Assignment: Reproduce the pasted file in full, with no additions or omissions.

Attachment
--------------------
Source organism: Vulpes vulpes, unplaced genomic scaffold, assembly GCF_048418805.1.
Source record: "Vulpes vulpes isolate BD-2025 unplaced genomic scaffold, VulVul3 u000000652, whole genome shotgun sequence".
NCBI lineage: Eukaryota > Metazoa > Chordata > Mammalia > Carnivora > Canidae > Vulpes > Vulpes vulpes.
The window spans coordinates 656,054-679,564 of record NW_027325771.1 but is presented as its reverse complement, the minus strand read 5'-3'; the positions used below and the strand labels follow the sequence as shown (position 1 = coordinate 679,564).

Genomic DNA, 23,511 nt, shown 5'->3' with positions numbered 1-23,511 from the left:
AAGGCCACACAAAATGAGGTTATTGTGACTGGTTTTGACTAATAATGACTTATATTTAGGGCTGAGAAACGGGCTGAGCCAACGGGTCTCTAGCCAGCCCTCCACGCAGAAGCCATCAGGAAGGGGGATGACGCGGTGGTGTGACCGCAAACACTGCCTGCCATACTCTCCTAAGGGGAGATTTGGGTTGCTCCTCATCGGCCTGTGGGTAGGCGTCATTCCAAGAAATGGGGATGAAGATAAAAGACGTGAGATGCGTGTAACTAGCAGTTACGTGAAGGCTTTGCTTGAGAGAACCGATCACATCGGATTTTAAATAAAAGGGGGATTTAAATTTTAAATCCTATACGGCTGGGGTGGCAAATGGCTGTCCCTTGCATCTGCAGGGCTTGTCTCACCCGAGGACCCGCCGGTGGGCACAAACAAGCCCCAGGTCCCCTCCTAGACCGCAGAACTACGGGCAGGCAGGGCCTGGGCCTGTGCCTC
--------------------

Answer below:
Source organism: Vulpes vulpes, unplaced genomic scaffold, assembly GCF_048418805.1.
Source record: "Vulpes vulpes isolate BD-2025 unplaced genomic scaffold, VulVul3 u000000652, whole genome shotgun sequence".
NCBI lineage: Eukaryota > Metazoa > Chordata > Mammalia > Carnivora > Canidae > Vulpes > Vulpes vulpes.
The window spans coordinates 656,054-679,564 of record NW_027325771.1 but is presented as its reverse complement, the minus strand read 5'-3'; the positions used below and the strand labels follow the sequence as shown (position 1 = coordinate 679,564).

Genomic DNA, 23,511 nt, shown 5'->3' with positions numbered 1-23,511 from the left:
AAGGCCACACAAAATGAGGTTATTGTGACTGGTTTTGACTAATAATGACTTATATTTAGGGCTGAGAAACGGGCTGAGCCAACGGGTCTCTAGCCAGCCCTCCACGCAGAAGCCATCAGGAAGGGGGATGACGCGGTGGTGTGACCGCAAACACTGCCTGCCATACTCTCCTAAGGGGAGATTTGGGTTGCTCCTCATCGGCCTGTGGGTAGGCGTCATTCCAAGAAATGGGGATGAAGATAAAAGACGTGAGATGCGTGTAACTAGCAGTTACGTGAAGGCTTTGCTTGAGAGAACCGATCACATCGGATTTTAAATAAAAGGGGGATTTAAATTTTAAATCCTATACGGCTGGGGTGGCAAATGGCTGTCCCTTGCATCTGCAGGGCTTGTCTCACCCGAGGACCCGCCGGTGGGCACAAACAAGCCCCAGGTCCCCTCCTAGACCGCAGAACTACGGGCAGGCAGGGCCTGGGCCTGTGCCTC